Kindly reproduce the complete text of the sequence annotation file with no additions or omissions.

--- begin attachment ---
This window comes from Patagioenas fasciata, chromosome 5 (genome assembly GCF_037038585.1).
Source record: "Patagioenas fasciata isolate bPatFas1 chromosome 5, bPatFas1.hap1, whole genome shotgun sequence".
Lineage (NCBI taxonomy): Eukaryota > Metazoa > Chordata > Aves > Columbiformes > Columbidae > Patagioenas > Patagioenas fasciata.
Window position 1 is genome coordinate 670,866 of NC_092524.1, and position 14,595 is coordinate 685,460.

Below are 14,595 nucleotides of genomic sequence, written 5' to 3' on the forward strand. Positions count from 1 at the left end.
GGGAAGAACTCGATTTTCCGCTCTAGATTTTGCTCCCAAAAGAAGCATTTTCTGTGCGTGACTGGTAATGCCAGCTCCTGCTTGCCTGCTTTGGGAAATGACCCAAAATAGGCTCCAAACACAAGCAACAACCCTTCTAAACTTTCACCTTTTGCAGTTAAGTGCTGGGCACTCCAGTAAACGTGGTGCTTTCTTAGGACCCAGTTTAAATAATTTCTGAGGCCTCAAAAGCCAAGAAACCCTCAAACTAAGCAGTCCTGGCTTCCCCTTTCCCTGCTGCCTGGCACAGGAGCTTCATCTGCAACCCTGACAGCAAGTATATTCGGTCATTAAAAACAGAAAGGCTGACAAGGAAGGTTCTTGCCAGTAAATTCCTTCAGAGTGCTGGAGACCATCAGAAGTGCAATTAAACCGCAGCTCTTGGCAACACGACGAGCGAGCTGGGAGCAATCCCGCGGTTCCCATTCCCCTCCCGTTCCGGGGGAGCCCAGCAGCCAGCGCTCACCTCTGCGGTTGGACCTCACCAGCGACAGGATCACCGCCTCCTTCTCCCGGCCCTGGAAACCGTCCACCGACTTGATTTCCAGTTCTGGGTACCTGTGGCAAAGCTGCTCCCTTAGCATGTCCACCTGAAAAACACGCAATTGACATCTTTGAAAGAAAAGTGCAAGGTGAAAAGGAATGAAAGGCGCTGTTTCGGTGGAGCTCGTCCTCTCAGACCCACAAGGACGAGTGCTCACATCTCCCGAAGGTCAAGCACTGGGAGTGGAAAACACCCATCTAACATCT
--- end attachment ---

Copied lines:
This window comes from Patagioenas fasciata, chromosome 5 (genome assembly GCF_037038585.1).
Source record: "Patagioenas fasciata isolate bPatFas1 chromosome 5, bPatFas1.hap1, whole genome shotgun sequence".
Lineage (NCBI taxonomy): Eukaryota > Metazoa > Chordata > Aves > Columbiformes > Columbidae > Patagioenas > Patagioenas fasciata.
Window position 1 is genome coordinate 670,866 of NC_092524.1, and position 14,595 is coordinate 685,460.

Below are 14,595 nucleotides of genomic sequence, written 5' to 3' on the forward strand. Positions count from 1 at the left end.
GGGAAGAACTCGATTTTCCGCTCTAGATTTTGCTCCCAAAAGAAGCATTTTCTGTGCGTGACTGGTAATGCCAGCTCCTGCTTGCCTGCTTTGGGAAATGACCCAAAATAGGCTCCAAACACAAGCAACAACCCTTCTAAACTTTCACCTTTTGCAGTTAAGTGCTGGGCACTCCAGTAAACGTGGTGCTTTCTTAGGACCCAGTTTAAATAATTTCTGAGGCCTCAAAAGCCAAGAAACCCTCAAACTAAGCAGTCCTGGCTTCCCCTTTCCCTGCTGCCTGGCACAGGAGCTTCATCTGCAACCCTGACAGCAAGTATATTCGGTCATTAAAAACAGAAAGGCTGACAAGGAAGGTTCTTGCCAGTAAATTCCTTCAGAGTGCTGGAGACCATCAGAAGTGCAATTAAACCGCAGCTCTTGGCAACACGACGAGCGAGCTGGGAGCAATCCCGCGGTTCCCATTCCCCTCCCGTTCCGGGGGAGCCCAGCAGCCAGCGCTCACCTCTGCGGTTGGACCTCACCAGCGACAGGATCACCGCCTCCTTCTCCCGGCCCTGGAAACCGTCCACCGACTTGATTTCCAGTTCTGGGTACCTGTGGCAAAGCTGCTCCCTTAGCATGTCCACCTGAAAAACACGCAATTGACATCTTTGAAAGAAAAGTGCAAGGTGAAAAGGAATGAAAGGCGCTGTTTCGGTGGAGCTCGTCCTCTCAGACCCACAAGGACGAGTGCTCACATCTCCCGAAGGTCAAGCACTGGGAGTGGAAAACACCCATCTAACATCT